# nuclear physics & radioactivity

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Nuclear Physics & Radioactivity. VCE PHYSICS Unit 1 Topic 1. Unit Outline. Explain why some atomic nuclei are stable and others are not. Describe the radioactive decay of unstable nuclei in terms of half life. - PowerPoint PPT PresentationTRANSCRIPT

Nuclear Physics & RadioactivityVCE PHYSICSUnit 1

Topic 1

Explain why some atomic nuclei are stable and others are not.Describe the radioactive decay of unstable nuclei in terms of half life.Model radioactive decay as random decay with a particular half life, including mathematical modelling in terms of whole half lives.Apply a simple particle model of the atomic nucleus to the origin of , and radiation, including changes to the number of nucleons.Describe the detection and penetrating properties of , and radiation.Describe the effects of , and , radiation on humans including short- and long-term effects from low and high doses, external and internal sources, including absorbed dose (Gray), dose equivalence (Sieverts), and effective dose (Sieverts)Describe the effects of ionising radiation on living things and the environment.Explain nuclear transformations using decay equations involving , and radiation.Analyse decay series diagrams in terms of type of decay and stability of isotopes.Describe natural and artificial isotopes in terms of source and stability.Describe neutron absorption as one means of production of artificial radioisotopes.Identify sources of bias and error in written and other media related to nuclear physics and radioactivity.Describe the risks for living things and/or the environment associated with the use of nuclear reactions and radioactivity

Unit Outline

1.0 Atomic Structure.Atoms are made up of a nucleus which contains PROTONS and NEUTRONS, surrounded by ELECTRONS, circulating in groups or shells.THE HELIUM ATOMPROTONS have a mass of 1 A.M.U. ( 1 Atomic Mass Unit = 1.67 x 10-27 kg) Each carries a Positive charge of 1.6 x 10-19 Coulomb. NEUTRONS have a mass of 1 A.M.U. and carry NO CHARGE.ELECTRONS have a mass of 1/1840th of an A.M.U. (9.1 x 10-31 kg) Each carries a Negative charge of 1.6 x 10-19 Coulomb.Normal atoms are electrically neutral, thus the number of Protons = the number of Electrons. The number of neutrons varies (from 0 in Hydrogen atoms to a number much greater than the number of protons, eg Uranium atoms have 92 protons and 146 neutrons)

1.1 Atoms and IsotopesA shorthand method of representing the structure of an atom is:AXZ

where, X = the elements chemical symbol A = the MASS NUMBER = total number of Protons + Neutrons in the nucleus, Z = The ATOMIC NUMBER = the number of protons in the nucleus and therefore the number of electrons grouped around the nucleus.For example an atom of Uranium can be represented as:238U92Thus, this atom contains 92 protons, 92 electrons and (238 - 92 = 146) neutrons ISOTOPES are different forms of the same element. They differ because they contain varying numbers of NEUTRONS in their nucleus. Uranium has 4 main isotopes:233U92 92 protons, 92 electrons, 141 neutrons.234U92 92 protons, 92 electrons, 142 neutrons.235U92 92 protons, 92 electrons, 143 neutrons.238U92 92 protons, 92 electrons, 146 neutrons.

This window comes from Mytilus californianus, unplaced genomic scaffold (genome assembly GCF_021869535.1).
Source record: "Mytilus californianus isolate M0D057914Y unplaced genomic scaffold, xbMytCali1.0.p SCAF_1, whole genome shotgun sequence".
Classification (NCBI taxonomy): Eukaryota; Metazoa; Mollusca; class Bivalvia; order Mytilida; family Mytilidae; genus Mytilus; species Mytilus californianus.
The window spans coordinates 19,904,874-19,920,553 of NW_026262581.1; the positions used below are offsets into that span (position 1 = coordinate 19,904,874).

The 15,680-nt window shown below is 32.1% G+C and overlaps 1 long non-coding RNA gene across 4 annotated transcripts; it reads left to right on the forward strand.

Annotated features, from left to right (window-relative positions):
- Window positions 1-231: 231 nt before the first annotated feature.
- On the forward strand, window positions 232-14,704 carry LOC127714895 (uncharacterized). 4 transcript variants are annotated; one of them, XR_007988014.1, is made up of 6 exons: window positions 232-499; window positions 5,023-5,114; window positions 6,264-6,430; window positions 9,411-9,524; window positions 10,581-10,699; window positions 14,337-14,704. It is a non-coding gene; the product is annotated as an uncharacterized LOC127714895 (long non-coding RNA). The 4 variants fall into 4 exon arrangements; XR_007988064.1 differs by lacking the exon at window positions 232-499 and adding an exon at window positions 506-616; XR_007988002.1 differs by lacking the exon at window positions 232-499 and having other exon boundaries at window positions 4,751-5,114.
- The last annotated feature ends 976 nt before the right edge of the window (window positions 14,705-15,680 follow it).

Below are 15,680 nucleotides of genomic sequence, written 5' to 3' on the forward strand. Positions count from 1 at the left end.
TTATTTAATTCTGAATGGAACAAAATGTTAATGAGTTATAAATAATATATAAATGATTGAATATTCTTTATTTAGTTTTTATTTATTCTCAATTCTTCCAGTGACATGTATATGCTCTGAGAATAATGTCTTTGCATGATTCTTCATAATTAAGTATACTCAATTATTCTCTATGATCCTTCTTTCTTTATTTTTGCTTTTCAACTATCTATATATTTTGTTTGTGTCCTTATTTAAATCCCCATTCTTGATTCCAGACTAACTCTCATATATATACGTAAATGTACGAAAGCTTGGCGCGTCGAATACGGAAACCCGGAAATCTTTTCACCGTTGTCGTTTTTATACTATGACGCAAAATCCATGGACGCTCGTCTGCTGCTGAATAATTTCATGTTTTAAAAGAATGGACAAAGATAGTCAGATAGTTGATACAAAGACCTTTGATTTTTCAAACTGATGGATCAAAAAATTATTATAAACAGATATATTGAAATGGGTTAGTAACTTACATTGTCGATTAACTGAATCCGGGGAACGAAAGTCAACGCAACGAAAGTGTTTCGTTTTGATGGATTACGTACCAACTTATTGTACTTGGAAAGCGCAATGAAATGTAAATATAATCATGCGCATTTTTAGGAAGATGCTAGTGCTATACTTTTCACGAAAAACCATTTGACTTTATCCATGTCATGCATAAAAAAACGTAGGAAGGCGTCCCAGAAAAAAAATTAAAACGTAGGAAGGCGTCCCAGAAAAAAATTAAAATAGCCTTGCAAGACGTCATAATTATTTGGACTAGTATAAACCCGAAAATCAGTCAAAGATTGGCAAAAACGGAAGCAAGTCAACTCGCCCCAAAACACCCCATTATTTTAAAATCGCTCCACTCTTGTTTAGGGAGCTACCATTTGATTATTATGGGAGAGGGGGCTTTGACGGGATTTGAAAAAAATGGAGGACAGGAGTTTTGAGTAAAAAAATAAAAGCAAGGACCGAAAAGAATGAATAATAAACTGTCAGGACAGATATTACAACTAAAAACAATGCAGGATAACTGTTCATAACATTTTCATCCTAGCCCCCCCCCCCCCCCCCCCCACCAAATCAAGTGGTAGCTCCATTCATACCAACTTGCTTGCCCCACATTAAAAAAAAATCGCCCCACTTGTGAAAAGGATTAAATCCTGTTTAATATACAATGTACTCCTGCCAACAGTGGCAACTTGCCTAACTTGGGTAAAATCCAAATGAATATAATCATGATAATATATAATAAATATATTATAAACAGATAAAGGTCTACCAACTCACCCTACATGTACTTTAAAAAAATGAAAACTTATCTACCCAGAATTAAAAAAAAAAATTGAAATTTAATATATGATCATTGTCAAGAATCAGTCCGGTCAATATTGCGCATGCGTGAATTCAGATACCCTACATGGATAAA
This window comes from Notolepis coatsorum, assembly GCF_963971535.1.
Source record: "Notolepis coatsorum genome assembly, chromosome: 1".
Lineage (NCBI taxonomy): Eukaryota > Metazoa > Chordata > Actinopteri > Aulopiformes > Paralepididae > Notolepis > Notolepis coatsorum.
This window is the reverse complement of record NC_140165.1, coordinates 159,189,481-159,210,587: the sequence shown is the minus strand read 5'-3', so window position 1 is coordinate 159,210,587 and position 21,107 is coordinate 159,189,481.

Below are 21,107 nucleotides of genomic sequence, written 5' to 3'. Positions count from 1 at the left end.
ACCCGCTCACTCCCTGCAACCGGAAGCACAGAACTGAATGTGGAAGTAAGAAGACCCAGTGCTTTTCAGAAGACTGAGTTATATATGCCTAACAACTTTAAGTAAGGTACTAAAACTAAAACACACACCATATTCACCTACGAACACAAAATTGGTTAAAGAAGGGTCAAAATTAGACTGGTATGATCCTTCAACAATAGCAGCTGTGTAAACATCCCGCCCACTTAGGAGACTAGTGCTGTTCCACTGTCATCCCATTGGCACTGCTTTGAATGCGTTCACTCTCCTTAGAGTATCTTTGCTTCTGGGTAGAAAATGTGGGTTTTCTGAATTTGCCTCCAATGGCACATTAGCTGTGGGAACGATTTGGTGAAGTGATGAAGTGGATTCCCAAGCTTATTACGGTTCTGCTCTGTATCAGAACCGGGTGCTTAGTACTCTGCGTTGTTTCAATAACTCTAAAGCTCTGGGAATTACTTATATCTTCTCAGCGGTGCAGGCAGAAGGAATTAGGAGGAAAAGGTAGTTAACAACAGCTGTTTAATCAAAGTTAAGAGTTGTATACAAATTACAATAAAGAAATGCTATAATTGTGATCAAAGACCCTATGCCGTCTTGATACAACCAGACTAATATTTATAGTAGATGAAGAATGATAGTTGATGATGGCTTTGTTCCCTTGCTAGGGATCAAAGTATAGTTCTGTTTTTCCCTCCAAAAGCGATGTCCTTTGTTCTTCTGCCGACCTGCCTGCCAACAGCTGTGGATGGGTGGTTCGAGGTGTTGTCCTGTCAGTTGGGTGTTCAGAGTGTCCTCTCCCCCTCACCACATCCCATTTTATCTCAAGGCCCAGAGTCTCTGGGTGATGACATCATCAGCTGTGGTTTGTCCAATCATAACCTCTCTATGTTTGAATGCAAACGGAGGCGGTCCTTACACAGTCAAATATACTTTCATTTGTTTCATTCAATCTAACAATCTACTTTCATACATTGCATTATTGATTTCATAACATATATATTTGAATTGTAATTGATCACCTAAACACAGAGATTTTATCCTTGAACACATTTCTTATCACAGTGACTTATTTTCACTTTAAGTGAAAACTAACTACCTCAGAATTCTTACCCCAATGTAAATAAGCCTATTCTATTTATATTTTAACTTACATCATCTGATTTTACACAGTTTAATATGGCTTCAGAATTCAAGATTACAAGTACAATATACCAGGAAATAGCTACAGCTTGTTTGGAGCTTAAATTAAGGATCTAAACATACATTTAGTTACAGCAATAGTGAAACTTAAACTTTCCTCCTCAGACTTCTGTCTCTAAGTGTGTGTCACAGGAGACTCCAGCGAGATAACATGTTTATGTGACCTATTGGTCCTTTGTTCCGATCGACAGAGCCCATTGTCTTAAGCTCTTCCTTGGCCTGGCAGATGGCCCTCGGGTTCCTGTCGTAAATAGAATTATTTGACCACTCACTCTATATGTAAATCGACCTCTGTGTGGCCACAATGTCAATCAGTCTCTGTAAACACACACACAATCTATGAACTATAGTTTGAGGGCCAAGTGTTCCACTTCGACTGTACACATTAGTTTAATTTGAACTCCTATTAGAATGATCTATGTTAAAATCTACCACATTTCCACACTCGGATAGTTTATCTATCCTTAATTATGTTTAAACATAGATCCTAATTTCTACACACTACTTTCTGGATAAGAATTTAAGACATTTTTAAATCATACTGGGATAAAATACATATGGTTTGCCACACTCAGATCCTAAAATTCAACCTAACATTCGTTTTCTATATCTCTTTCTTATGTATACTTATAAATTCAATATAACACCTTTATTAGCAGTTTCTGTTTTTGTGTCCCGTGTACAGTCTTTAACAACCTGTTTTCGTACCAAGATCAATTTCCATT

Atoms and Isotopes1. Fill in the blank spaces in the table2. Fill in the blank spaces in the table.1939201919243959514895232909014290210841288484214212Po84214Po84

ElementMass Number Atomic Number Number of ProtonsNumber of NeutronsNumber of ElectronsPotassium ( 39K19 )Americium ( 243Am95 ) Thorium ( 232Th90 )

NameNumber of protonsNumber of neutronsMass NumberAtomic NumberSymbolPolonium84126210Po84Polonium84212Polonium13084

1.2 Atomic and Nuclear Energy UnitsIn the large scale world energy is measured in Joules.In the small scale world of individual atomic or nuclear reactions, the Joule is too large a unit, so a smaller unit, the electron volt (eV) is used to quote energy values.By definition 1 electron volt (1 eV) is the energy obtained by 1 electron when passing through a voltage of 1 volt. Attaching metal plates to the terminals of a battery will provide a region where electrons can pass through a voltageAfter crossing between the two charged plates, the electrons energy will have increased by 1 eVIf the voltage between the plates is 1000 V the electrons energy will increase by 1 keVIf the voltage between the plates is 10 million volts, the electrons energy will increase by 10 MeV.An electron carries a charge of 1.6 x 10-19 Coulombs. When passing through a voltage of 1.0 V, its energy will increase by 1.6 x 10-19 J. So 1 eV = 1.6 x 10-19 J

Atomic Energy3. Calculate the energy (in joule) an electron would gain in passing through a potential difference of 6.2 eV.4. In order to raise an electron from one energy level to another within an atom it must absorb all the energy of an incoming photon of energy 1.25 x 10-18 J. How much more energetic will the electron be after the collision ? (Quote your answer in eV)